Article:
Latest Statistics Botswana’s Formal Sector Employment Survey shows that even though the cost of living is not getting easier in Botswana the employee earnings are stubbornly betrayal as they are decreasing -the latest fall being a decrease of 1.3 percent, from P6, 430 in June 2018 to P6, 347 in September 2018.
When looking at wages or earnings especially the estimated monthly average cash earning for employees in formal sector, the monthly average earnings was P6, 038 for citizens, P18, 265 for non-citizen and P6, 347 for all employees as at end of September 2018. According to the statistics, there was a decrease of 1.3 percent in monthly average earnings for all employees from June 2018 (P6, 430) to September 2018 (P6, 347).
Estimated Monthly Average Cash Earnings by Economic Activity, Citizenship and Sex, September 2018 and June 2018 shows that some sectors decreases in employment. The total estimated monthly average cash earnings by economic activity in the Wholesale & Retail Trade sector went from P 4,155 P4, 392, a 5,4 percent decrease. Another huge decrease, by 5, 2 percent, was recorded in the manufacturing sector from 5, 384 in June 2018 to 5,677 in September 2018. There was also a notable decrease in the health sector from P10,219 to P9,781 in September 2018.
Even though teachers or education sector unions have been vocal and advocating for increase of salaries for years, saying teachers are the most demotivated in Botswana, the recently released survey shows earnings in the education sector has however decreased albeit slightly. In the education sector, the earnings decreased from P9,720 to P9,589 which is a fall by 1,4 percent.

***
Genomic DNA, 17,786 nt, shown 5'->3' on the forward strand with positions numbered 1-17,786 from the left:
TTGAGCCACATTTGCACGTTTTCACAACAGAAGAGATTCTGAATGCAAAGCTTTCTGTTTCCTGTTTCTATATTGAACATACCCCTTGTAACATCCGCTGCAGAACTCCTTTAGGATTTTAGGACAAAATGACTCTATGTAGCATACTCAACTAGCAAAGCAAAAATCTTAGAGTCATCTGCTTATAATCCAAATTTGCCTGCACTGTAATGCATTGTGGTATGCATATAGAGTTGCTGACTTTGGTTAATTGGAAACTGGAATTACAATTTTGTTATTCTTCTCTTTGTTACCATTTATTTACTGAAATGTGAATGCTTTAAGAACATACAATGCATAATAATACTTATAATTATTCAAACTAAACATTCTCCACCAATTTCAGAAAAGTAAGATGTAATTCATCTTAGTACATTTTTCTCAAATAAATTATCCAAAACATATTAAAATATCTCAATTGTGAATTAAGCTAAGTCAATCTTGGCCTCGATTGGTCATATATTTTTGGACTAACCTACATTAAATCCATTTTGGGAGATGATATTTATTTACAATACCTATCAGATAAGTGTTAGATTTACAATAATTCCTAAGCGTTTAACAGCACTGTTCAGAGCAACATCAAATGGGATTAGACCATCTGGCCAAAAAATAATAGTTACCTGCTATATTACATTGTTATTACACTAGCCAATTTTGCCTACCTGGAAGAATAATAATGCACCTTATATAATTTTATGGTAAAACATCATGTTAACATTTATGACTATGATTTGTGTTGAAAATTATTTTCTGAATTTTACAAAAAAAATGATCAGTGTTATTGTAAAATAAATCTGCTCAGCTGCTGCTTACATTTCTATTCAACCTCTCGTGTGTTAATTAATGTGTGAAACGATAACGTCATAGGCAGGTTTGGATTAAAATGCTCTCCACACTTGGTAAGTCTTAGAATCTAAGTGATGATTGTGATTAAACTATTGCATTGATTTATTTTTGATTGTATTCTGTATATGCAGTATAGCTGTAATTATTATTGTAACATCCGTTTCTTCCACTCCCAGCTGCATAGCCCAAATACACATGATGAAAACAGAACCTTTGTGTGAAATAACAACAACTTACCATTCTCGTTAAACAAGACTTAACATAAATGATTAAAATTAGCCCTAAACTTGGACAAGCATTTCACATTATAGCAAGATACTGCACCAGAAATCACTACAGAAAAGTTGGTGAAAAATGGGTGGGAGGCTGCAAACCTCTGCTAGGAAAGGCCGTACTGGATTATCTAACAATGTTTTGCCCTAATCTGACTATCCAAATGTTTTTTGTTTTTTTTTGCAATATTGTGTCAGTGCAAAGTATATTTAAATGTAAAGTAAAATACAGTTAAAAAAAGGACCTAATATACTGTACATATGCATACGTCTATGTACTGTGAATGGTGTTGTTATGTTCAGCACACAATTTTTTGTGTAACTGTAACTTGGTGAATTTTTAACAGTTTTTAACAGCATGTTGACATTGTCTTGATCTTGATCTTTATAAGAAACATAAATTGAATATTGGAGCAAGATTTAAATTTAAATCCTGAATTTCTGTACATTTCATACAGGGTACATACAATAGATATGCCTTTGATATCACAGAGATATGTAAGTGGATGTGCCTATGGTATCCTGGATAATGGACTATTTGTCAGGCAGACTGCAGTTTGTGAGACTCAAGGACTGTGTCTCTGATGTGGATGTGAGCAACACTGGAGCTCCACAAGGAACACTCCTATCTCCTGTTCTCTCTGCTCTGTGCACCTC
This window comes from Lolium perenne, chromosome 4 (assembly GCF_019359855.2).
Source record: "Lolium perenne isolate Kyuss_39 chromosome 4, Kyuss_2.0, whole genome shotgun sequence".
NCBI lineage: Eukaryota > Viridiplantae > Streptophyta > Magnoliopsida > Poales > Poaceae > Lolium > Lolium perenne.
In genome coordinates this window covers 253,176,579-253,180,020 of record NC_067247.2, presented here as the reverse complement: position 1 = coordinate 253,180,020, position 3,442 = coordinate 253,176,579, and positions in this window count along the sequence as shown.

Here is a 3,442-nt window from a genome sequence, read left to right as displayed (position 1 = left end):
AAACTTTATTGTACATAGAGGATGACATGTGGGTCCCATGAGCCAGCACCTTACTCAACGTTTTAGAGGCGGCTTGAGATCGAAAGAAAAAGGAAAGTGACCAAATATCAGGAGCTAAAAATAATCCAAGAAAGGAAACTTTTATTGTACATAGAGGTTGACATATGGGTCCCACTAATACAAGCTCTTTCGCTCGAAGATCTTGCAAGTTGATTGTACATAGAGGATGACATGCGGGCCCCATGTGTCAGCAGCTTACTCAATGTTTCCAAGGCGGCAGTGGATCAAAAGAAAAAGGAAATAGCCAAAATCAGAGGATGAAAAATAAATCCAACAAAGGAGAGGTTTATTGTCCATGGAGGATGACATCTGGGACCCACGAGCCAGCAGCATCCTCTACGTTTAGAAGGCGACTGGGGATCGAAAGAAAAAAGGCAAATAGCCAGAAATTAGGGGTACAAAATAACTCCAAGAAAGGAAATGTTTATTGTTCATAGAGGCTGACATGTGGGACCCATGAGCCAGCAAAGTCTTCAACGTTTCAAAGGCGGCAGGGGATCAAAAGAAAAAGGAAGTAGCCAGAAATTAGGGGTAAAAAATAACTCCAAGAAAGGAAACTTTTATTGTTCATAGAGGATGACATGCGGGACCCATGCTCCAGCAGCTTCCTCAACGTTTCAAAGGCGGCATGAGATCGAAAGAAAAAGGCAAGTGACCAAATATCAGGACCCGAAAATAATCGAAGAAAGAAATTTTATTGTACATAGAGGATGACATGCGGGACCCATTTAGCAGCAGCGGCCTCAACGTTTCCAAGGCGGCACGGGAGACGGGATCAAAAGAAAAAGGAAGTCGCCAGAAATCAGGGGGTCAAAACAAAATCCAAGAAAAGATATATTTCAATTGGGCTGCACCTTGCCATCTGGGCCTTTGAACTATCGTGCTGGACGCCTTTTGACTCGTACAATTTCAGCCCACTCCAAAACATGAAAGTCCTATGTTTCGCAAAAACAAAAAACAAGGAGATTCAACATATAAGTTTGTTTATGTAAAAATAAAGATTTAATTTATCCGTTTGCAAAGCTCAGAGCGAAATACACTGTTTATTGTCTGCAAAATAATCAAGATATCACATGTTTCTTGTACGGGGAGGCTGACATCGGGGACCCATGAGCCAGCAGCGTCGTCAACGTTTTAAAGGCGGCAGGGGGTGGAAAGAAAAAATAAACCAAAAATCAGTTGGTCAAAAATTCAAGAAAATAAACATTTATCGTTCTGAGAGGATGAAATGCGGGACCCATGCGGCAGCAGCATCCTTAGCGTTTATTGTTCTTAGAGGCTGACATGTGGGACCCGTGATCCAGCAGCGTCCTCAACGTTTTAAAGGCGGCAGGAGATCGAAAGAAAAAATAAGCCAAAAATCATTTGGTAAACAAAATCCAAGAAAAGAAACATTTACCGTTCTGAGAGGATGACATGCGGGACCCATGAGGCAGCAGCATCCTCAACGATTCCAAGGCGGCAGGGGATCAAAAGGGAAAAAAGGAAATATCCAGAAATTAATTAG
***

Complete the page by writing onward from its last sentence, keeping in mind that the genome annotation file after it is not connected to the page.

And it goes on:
Even though mining is the mainstay of Botswana economy and many think salaries are always going up in the mining and quarrying sector, this contradicts the Formal Sector Employment Survey which states that earnings in that sector decreased by 1.1 percent between June and September last year. The hotel & restaurants, construction and the transport & communication sectors recorded an increase estimated monthly average cash earnings by sector between June and September last year; for 9.0, 6.1 and 5.6 percent respectively.
Minimum hourly wage rates
According to Statistics Botswana the minimum hourly wage rates in Thebe per hour from April 2009 to November 2017 shows that the minimum hourly rate in all sectors increased by 52 percent between 2009 and 2017 from 380 thebe to 579 thebe respectively. According to the employment survey, the minimum hourly wage rates have been increasing over the above mentioned years except for 2009 to 2011, where the rates remained the same for three years.
According to Acting Statistician General Malebogo Kerekang, formal sector employment increased by 1.0 percent between June 2018 and September 2018 with Local Government recording the highest increase of 1.8 percent, followed by Central Government and Parastatals with 1.4 percent and 1.1 percent respectively. According to Kerekang, the Ipelegeng Programme prompted the increase in Local Government employment. Despite Ipelegeng always being on the receiving end of politicians, labour activists and economists for being misguided and coming with short term economic effects, it recorded an increase of 2.5 percent helping Local Government get the highest increase of 1.8 percent.
“On the other hand, Agriculture sector had recorded an increase in employment of 1.2 percent between the two quarters, followed by Real Estate and Hotels & Restaurants with 1.0 percent and 0.9 percent respectively. Employee earnings decreased from P6,430 in June 2018 to P6,347 in September 2018, which is a decrease of 1.3 percent,” said Kerekang.
The employment survey shows that the overall employment increased by 1.0 percent (3,976 persons) from 413,186 persons in June 2018 to 417,162 persons in September 2018. All in all Local Government recorded the highest growth of 1.8 percent in employment, followed by Central Government and Parastatals with 1.4 percent and 1.1 percent, respectively.